It’s time for government to support B.C. midwives and the B.C. families and babies they serve.
Public demand for midwives continues to grow. In B.C., we have reached an all-time high in parents seeking midwifery care during pregnancy, birth and postpartum with midwives involved in almost one quarter of pregnancies in the province.
Here’s the problem. B.C. midwives can’t afford to provide the care that families need. Right now, B.C. midwives are the second lowest paid in their profession across the country. Second. Lowest. Paid. The result? If the fundamental inequities of the broken status quo remain unaddressed, one in three B.C. midwives say they will be forced to leave B.C. to make it in the profession or change careers.
We’re in this situation because successive B.C. governments have failed to invest in midwifery.
Registered midwives and family physicians provide the same primary maternity care, and yet B.C. midwives are excluded from provincial benefits – such as health and disability, pension and parental leave.
That’s on top of low pay and having to cover costs for medical supplies and office overhead out of their own pocket. This is now made worse with the COVID-19 pandemic as B.C. midwives have received no assistance to offset costs associated with increased sanitation and physical distancing requirements, including the necessary move to virtual care.
In B.C., midwives have been taken for granted and left behind—no benefits, no retirement security, no help with overhead costs and minimal involvement in primary care transformation initiatives currently underway in B.C.
Midwifery in our province is at a tipping point.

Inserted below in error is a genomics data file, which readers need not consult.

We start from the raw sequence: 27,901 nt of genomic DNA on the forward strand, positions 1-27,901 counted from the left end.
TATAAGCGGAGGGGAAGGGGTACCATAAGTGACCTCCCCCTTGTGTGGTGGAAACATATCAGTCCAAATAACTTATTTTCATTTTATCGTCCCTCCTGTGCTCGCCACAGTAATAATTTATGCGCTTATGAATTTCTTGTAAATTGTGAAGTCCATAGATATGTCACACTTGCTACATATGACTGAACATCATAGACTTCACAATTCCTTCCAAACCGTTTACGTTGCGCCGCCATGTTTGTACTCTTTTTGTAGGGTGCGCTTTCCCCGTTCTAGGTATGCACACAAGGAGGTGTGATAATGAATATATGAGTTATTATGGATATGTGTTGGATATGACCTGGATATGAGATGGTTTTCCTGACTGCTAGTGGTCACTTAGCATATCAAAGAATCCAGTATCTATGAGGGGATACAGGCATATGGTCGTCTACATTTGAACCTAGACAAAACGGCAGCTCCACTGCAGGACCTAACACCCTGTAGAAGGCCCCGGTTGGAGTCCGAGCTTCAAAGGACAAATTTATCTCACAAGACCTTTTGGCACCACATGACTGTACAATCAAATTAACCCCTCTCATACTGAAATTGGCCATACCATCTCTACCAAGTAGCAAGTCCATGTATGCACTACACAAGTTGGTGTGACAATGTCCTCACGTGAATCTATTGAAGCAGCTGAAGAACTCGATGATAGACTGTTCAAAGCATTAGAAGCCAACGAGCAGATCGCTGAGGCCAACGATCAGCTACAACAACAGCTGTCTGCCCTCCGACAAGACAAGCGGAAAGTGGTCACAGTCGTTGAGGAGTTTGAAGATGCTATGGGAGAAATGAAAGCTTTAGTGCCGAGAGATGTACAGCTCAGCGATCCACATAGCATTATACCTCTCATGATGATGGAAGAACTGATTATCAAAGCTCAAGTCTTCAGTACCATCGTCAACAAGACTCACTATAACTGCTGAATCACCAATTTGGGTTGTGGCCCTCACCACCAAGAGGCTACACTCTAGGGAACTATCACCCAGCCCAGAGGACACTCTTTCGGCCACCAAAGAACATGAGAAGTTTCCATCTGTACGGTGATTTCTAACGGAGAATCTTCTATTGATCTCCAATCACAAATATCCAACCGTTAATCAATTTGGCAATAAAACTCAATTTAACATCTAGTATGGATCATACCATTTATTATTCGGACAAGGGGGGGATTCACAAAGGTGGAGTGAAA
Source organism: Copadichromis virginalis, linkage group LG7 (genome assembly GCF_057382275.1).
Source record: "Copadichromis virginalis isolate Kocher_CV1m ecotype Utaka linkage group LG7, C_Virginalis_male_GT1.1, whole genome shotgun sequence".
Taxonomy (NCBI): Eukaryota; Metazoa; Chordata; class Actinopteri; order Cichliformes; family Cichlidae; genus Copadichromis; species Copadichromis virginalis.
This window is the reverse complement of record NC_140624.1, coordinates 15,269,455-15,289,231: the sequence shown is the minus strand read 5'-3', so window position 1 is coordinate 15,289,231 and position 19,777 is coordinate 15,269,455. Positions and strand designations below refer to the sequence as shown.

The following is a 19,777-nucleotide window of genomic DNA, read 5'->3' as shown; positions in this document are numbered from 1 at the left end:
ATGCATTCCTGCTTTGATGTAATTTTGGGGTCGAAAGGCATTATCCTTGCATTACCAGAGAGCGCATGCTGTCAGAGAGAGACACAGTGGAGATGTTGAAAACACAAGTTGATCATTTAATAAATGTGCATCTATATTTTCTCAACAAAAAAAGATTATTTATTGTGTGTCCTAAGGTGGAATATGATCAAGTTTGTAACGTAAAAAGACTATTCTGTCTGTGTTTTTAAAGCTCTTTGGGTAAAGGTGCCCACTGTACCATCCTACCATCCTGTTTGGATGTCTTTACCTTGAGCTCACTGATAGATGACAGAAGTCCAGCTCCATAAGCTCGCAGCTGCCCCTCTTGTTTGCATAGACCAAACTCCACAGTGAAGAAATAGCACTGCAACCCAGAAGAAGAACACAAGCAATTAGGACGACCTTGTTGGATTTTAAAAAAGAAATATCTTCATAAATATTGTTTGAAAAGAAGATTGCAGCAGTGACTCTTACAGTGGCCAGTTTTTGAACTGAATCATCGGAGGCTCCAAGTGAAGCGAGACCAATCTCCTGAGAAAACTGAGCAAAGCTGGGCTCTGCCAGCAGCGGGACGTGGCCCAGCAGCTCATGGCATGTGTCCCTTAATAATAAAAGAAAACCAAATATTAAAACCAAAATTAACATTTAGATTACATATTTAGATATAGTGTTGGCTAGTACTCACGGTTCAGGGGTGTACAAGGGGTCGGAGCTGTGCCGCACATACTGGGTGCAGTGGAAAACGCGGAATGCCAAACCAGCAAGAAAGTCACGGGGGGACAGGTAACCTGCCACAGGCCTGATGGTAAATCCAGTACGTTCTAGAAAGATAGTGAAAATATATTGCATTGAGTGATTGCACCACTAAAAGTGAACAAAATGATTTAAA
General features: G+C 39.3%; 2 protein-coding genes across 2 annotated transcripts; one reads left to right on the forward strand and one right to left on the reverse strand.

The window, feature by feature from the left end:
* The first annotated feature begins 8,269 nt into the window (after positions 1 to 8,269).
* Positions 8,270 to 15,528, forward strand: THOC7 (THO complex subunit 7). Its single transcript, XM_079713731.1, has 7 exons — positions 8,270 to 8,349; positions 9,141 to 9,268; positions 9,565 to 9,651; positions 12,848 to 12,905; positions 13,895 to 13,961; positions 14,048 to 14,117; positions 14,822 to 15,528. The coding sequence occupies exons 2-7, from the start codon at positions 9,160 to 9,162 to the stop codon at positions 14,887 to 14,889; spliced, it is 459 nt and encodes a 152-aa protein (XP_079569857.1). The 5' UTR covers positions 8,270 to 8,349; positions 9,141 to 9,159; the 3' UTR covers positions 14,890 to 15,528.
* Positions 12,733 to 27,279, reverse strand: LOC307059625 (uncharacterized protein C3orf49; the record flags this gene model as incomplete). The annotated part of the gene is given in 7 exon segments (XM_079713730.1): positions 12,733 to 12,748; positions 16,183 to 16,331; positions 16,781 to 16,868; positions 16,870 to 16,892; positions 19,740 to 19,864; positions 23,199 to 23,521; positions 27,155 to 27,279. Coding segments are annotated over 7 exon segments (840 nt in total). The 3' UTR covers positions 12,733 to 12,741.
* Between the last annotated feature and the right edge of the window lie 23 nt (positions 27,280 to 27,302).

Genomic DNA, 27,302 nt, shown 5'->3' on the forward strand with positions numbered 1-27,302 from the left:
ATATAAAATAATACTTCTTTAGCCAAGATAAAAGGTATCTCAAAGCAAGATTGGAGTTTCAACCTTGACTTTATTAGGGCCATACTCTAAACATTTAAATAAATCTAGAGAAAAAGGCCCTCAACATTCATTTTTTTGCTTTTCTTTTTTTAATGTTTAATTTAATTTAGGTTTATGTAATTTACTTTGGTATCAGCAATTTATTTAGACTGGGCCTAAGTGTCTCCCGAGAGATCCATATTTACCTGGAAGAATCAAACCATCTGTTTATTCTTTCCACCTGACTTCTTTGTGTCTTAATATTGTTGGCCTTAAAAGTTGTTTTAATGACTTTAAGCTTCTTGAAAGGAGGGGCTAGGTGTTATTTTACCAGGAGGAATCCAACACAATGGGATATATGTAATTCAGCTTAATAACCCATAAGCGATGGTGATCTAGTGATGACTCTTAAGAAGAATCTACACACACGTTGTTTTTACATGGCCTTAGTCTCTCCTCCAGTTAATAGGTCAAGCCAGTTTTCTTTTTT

B.C.’s next government has the opportunity to address the inequities in our healthcare system and ensure the long-term availability of midwifery services for all British Columbians.
Where does the MABC stand?
The Midwives Association of BC (MABC) is asking political parties aspiring to form the next provincial government to make midwifery a priority. We are calling on them to address the challenges that midwives are facing and deliver for B.C. midwives so we can continue to deliver for B.C. families.
Specifically, we are asking political parties to:
1. Ensure B.C. families continue to receive high-quality primary maternity care by investing in benefits and business supports for midwives.
2. Make certain that Indigenous families have access to maternity care in their own communities by removing barriers to entry for aspiring Indigenous midwives.
3. Ensure the interests of all British Columbians are represented in provincial initiatives to transform our primary healthcare system by providing equitable funding and support that enables all primary care providers to contribute to the changes.
Find a comparison of the B.C. political parties' commitment to midwifery here.